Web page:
Better With Boost: Vortech Your LS

Are you looking for BIG TIME power gains? Look no further than a Vortech supercharger!

Are you looking for BIG TIME power gains? Look no further than a Vortech supercharger!

There are many routes to increased performance. If we start with a stock motor, you can always upgrade the existing combination with a top-end kit featuring heads, cam and intake. If you want more, you can also increase the displacement of the short block. Of course there is always nitrous oxide, but if you are looking for serious power gains, nothing beats forced induction. Given the many forms of forced induction, the question is not do you or do you not choose boost, but which boost do you choose. Those looking for the absolute answer on which boost is best should look elsewhere, as the only true answer is “it depends”. Rather than focus on which one might be best, let’s focus on how awesome it is to have so many choices. The reality is that whether you choose a turbo, positive displacement or centrifugal supercharger, your combination really is Better With Boost.

To illustrate the power of positive thinking, we subjected an LS motor to boost from a Vortech centrifugal supercharger. Obviously there are countless LS combinations available and Vortech offers dedicated kits for many of the popular applications, but we chose to go a different route. Rather than run the test on a new Camaro or Corvette, we chose to go the wrecking-yard route. Nabbing a truck motor out of the local boneyard allowed us to not only demonstrate the benefits of boost, but do so at a more reasonable cost. Since 4.8L and 5.3L truck motors were built by the millions, they are both readily available and amazingly affordable. Not only that, they are also extremely capable, with plenty of performance potential just begging to be unleashed. Our test was run on a modified 4.8L truck motor, but boost can easily be applied to a bone-stock truck motor as well-though we highly recommend opening up the plug gap before running excess boost.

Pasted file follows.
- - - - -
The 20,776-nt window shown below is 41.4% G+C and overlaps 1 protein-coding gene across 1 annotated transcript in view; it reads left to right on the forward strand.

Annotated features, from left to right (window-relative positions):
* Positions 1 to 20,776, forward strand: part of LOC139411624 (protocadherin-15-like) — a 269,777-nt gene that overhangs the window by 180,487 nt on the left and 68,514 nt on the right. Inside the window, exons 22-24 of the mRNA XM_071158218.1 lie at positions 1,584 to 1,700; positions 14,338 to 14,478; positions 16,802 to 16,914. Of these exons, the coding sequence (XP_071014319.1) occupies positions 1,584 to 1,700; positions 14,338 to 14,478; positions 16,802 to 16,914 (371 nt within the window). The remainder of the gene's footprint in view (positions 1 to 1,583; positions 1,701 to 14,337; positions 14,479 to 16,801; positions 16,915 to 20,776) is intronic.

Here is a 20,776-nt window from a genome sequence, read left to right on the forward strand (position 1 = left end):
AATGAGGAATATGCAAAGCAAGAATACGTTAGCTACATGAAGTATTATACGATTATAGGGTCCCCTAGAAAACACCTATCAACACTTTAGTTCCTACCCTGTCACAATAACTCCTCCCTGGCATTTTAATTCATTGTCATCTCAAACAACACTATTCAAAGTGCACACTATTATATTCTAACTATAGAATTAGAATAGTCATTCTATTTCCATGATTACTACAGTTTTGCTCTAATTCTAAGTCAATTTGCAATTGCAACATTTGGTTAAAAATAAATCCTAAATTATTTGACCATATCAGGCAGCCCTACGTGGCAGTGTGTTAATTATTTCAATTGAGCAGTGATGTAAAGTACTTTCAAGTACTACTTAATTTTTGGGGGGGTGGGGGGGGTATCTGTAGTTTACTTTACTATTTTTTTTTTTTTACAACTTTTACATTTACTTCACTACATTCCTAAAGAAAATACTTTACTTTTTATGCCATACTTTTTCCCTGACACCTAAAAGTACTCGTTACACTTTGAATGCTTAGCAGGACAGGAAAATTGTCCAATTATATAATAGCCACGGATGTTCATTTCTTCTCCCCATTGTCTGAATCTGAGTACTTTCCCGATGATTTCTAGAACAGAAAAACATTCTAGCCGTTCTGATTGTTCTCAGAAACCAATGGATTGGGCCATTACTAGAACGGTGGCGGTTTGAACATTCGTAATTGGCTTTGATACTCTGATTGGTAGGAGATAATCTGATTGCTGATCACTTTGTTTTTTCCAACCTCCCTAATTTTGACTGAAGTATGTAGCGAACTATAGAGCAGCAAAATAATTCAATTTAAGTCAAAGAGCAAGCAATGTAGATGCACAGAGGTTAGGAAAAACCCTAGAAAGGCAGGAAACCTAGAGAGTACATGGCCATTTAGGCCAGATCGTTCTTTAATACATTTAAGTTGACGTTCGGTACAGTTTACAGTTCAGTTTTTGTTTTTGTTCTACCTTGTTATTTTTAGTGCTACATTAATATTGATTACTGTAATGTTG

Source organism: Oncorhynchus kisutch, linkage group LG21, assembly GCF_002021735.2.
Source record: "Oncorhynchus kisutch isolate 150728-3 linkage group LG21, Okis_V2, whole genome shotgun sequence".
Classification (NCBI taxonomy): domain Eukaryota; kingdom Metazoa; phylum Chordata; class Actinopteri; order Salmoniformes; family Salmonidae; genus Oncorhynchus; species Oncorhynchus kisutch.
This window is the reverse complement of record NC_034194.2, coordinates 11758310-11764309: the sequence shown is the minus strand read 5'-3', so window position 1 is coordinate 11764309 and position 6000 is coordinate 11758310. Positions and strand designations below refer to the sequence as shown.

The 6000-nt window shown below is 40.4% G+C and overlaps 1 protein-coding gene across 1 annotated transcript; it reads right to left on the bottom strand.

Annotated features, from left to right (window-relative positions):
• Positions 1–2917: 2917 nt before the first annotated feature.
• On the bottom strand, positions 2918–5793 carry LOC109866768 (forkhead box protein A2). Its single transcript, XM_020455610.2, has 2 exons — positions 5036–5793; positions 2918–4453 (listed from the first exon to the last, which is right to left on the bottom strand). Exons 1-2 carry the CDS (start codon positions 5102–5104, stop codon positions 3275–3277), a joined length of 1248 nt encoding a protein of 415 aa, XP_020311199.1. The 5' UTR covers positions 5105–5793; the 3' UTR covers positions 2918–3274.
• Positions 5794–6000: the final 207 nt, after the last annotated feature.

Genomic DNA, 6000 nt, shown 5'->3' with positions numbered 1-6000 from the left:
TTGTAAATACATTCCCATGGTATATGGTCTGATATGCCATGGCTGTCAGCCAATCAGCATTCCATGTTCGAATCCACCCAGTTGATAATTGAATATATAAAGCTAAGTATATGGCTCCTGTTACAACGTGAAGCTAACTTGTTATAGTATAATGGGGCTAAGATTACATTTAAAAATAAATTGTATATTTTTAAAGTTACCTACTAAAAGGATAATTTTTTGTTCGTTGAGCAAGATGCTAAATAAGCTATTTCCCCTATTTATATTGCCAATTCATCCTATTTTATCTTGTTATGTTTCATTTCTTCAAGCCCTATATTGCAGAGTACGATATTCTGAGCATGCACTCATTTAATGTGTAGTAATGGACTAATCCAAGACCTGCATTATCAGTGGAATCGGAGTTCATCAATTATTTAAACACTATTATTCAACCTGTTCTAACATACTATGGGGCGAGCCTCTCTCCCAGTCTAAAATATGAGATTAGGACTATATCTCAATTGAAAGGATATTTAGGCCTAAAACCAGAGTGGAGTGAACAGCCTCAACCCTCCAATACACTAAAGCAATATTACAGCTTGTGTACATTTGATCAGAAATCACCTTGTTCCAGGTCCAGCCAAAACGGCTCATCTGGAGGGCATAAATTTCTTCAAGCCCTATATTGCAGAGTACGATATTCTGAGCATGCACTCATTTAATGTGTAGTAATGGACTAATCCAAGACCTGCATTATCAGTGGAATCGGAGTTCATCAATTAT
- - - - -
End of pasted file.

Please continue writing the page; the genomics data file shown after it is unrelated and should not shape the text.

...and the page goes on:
Stock will rock, but our 4.8L LR4 featured a few performance upgrades that allowed it to produce impressive power both normally aspirated and under boost. Remember, the power gains you make normally aspirated can be further multiplied under boost. If you run 15 psi like we did on this test, it is possible to nearly double the normally aspirated power gains so feel free to upgrade the motor before adding boost. During the rebuild, our 4.8L was first treated to a set of forged JE pistons to increase both strength and power. The slight dome offered an increase in static compression while the forged construction provided plenty of strength under boost. The remainder of the short block was box stock, including the block, crank and rods, though we upgraded the piston rings as well. The other power change we made to the short block was to replace the stock LR4 cam with a Stage 1 truck cam from Brian Tooley Racing. Perfect for the little 4.8L, the mild Stage 1 BTR truck cam offered .552 lift, a 212/218-degree duration split and 113-degree lsa.